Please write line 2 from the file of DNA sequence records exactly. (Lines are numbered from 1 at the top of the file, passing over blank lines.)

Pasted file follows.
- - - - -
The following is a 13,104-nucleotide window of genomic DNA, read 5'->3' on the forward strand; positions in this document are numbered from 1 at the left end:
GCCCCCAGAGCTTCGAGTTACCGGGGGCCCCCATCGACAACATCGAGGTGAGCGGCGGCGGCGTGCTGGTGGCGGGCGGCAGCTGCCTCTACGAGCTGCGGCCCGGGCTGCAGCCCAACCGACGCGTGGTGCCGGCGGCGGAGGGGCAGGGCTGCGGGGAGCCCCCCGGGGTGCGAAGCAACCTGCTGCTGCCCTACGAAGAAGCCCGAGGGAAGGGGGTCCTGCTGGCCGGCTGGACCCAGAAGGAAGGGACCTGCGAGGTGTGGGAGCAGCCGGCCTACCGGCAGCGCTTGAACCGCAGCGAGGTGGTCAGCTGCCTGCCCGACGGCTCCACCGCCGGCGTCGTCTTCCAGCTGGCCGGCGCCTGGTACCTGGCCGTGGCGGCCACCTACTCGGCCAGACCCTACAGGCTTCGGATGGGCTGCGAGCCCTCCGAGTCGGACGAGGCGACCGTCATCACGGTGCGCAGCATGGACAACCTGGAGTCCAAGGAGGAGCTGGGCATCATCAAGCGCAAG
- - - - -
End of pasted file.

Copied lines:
GCCCCCAGAGCTTCGAGTTACCGGGGGCCCCCATCGACAACATCGAGGTGAGCGGCGGCGGCGTGCTGGTGGCGGGCGGCAGCTGCCTCTACGAGCTGCGGCCCGGGCTGCAGCCCAACCGACGCGTGGTGCCGGCGGCGGAGGGGCAGGGCTGCGGGGAGCCCCCCGGGGTGCGAAGCAACCTGCTGCTGCCCTACGAAGAAGCCCGAGGGAAGGGGGTCCTGCTGGCCGGCTGGACCCAGAAGGAAGGGACCTGCGAGGTGTGGGAGCAGCCGGCCTACCGGCAGCGCTTGAACCGCAGCGAGGTGGTCAGCTGCCTGCCCGACGGCTCCACCGCCGGCGTCGTCTTCCAGCTGGCCGGCGCCTGGTACCTGGCCGTGGCGGCCACCTACTCGGCCAGACCCTACAGGCTTCGGATGGGCTGCGAGCCCTCCGAGTCGGACGAGGCGACCGTCATCACGGTGCGCAGCATGGACAACCTGGAGTCCAAGGAGGAGCTGGGCATCATCAAGCGCAAG